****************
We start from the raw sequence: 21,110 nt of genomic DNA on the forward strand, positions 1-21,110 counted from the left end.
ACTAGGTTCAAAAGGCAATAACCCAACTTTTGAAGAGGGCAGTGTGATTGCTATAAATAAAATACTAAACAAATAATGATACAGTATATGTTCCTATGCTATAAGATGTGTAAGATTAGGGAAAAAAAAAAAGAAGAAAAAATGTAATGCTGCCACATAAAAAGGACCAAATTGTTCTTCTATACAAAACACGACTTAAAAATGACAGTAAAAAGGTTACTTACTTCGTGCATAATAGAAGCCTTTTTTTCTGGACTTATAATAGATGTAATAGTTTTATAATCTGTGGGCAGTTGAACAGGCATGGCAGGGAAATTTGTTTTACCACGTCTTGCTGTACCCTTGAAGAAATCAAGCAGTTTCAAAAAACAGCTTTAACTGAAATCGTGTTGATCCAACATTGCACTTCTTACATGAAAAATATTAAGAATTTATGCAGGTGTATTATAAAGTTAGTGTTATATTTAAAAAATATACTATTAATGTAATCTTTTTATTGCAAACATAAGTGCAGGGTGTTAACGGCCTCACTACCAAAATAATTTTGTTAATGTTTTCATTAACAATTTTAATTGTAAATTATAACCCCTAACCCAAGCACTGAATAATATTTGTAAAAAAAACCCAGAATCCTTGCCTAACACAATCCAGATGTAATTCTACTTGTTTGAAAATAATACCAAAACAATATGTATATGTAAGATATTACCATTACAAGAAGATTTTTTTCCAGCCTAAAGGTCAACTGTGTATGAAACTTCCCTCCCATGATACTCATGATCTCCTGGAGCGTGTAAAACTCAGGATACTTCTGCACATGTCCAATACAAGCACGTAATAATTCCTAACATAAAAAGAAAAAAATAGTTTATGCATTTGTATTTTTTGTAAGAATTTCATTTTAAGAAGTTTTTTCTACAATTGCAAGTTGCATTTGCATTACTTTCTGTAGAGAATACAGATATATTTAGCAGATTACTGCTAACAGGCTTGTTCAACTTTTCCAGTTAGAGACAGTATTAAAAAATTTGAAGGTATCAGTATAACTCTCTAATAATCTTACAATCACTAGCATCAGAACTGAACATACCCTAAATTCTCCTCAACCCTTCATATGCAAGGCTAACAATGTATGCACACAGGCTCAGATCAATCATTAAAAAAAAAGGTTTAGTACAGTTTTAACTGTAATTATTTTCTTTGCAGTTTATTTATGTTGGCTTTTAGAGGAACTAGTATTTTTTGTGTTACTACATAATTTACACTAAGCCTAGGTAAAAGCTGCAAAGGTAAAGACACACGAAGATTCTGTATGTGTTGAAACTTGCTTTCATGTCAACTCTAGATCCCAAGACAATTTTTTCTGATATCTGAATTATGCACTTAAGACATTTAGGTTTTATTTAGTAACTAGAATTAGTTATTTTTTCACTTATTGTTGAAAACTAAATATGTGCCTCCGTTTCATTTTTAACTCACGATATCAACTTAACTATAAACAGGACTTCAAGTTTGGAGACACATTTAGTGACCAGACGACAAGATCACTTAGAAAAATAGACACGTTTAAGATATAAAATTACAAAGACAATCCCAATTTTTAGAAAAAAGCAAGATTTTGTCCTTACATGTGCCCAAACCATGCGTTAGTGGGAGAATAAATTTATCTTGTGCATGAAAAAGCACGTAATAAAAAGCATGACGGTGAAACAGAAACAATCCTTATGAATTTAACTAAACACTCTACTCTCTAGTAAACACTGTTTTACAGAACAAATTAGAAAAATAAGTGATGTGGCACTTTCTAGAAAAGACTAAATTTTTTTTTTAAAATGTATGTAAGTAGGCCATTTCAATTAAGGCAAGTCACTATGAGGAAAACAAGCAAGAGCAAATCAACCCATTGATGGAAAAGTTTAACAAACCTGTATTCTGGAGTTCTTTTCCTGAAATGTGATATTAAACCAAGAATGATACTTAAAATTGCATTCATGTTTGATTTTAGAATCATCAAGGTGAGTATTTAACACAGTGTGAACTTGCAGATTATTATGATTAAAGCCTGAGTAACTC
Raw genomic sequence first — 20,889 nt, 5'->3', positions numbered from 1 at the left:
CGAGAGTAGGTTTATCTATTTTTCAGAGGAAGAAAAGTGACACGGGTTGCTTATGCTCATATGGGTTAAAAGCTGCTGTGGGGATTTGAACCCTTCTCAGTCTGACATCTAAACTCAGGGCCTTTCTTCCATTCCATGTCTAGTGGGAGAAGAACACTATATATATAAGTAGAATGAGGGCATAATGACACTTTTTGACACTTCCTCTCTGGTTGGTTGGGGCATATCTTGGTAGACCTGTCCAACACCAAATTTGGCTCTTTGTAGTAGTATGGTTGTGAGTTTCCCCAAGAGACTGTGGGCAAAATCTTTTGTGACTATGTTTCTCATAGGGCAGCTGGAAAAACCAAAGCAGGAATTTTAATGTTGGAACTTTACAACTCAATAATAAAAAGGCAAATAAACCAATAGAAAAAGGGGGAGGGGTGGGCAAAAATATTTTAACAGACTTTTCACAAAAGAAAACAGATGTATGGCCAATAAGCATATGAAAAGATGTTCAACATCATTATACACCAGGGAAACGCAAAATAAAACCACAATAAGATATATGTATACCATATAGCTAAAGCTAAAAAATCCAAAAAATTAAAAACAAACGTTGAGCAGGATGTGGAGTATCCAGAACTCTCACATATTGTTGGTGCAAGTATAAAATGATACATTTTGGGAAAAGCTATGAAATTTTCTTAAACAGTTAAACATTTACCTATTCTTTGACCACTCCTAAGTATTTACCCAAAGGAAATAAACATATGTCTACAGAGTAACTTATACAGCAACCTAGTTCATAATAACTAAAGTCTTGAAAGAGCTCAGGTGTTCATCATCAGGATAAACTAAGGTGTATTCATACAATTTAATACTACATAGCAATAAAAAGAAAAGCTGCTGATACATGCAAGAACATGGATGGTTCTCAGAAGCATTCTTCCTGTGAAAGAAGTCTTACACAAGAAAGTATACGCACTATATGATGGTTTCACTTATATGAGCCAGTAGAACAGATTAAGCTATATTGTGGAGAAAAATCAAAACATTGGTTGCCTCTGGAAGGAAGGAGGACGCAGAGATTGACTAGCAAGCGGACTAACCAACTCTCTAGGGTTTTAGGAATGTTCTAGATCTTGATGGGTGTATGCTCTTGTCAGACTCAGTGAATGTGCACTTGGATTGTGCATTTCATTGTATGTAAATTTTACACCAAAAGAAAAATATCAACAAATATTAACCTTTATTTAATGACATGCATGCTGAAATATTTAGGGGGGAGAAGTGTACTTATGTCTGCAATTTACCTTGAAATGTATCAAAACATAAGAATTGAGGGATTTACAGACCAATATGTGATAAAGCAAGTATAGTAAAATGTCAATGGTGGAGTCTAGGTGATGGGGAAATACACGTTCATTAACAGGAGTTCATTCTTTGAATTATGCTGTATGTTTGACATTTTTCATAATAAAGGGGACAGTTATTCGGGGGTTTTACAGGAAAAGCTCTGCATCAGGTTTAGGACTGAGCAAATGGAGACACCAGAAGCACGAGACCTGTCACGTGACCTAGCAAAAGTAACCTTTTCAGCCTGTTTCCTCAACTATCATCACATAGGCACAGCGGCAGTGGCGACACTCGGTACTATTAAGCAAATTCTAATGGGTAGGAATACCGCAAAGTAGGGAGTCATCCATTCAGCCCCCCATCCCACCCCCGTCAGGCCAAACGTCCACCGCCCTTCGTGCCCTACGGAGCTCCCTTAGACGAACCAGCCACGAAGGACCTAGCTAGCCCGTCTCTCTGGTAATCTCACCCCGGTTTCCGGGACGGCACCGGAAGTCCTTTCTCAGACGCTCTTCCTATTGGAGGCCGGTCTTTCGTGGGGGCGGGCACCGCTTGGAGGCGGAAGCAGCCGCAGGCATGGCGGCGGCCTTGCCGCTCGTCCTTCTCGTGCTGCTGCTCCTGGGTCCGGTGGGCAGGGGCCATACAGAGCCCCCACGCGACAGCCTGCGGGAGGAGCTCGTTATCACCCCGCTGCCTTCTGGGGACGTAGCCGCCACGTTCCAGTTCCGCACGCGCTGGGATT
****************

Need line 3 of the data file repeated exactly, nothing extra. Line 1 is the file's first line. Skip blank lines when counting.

Raw genomic sequence first — 20,889 nt, 5'->3', positions numbered from 1 at the left: